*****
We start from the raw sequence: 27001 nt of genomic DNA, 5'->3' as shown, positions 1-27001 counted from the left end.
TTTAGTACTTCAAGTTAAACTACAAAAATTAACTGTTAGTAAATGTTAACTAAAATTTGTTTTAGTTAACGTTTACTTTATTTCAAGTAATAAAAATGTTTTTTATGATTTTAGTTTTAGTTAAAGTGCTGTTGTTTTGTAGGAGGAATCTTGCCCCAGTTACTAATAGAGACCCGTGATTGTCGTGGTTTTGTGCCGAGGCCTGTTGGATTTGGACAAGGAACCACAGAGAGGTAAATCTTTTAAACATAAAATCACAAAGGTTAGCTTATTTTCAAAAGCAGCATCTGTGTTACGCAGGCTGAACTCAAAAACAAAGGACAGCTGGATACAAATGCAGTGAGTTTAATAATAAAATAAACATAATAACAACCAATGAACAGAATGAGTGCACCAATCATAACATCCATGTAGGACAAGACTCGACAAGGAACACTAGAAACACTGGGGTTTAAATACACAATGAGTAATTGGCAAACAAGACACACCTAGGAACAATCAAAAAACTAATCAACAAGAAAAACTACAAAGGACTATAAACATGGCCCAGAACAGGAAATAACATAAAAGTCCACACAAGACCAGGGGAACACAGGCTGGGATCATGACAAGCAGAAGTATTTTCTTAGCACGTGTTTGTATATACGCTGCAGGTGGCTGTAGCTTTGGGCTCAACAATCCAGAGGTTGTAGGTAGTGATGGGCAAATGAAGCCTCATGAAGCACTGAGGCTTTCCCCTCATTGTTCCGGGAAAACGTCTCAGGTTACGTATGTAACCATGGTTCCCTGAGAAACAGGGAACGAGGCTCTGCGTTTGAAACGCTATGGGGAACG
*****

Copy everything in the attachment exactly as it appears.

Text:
We start from the raw sequence: 27001 nt of genomic DNA, 5'->3' as shown, positions 1-27001 counted from the left end.
TTTAGTACTTCAAGTTAAACTACAAAAATTAACTGTTAGTAAATGTTAACTAAAATTTGTTTTAGTTAACGTTTACTTTATTTCAAGTAATAAAAATGTTTTTTATGATTTTAGTTTTAGTTAAAGTGCTGTTGTTTTGTAGGAGGAATCTTGCCCCAGTTACTAATAGAGACCCGTGATTGTCGTGGTTTTGTGCCGAGGCCTGTTGGATTTGGACAAGGAACCACAGAGAGGTAAATCTTTTAAACATAAAATCACAAAGGTTAGCTTATTTTCAAAAGCAGCATCTGTGTTACGCAGGCTGAACTCAAAAACAAAGGACAGCTGGATACAAATGCAGTGAGTTTAATAATAAAATAAACATAATAACAACCAATGAACAGAATGAGTGCACCAATCATAACATCCATGTAGGACAAGACTCGACAAGGAACACTAGAAACACTGGGGTTTAAATACACAATGAGTAATTGGCAAACAAGACACACCTAGGAACAATCAAAAAACTAATCAACAAGAAAAACTACAAAGGACTATAAACATGGCCCAGAACAGGAAATAACATAAAAGTCCACACAAGACCAGGGGAACACAGGCTGGGATCATGACAAGCAGAAGTATTTTCTTAGCACGTGTTTGTATATACGCTGCAGGTGGCTGTAGCTTTGGGCTCAACAATCCAGAGGTTGTAGGTAGTGATGGGCAAATGAAGCCTCATGAAGCACTGAGGCTTTCCCCTCATTGTTCCGGGAAAACGTCTCAGGTTACGTATGTAACCATGGTTCCCTGAGAAACAGGGAACGAGGCTCTGCGTTTGAAACGCTATGGGGAACG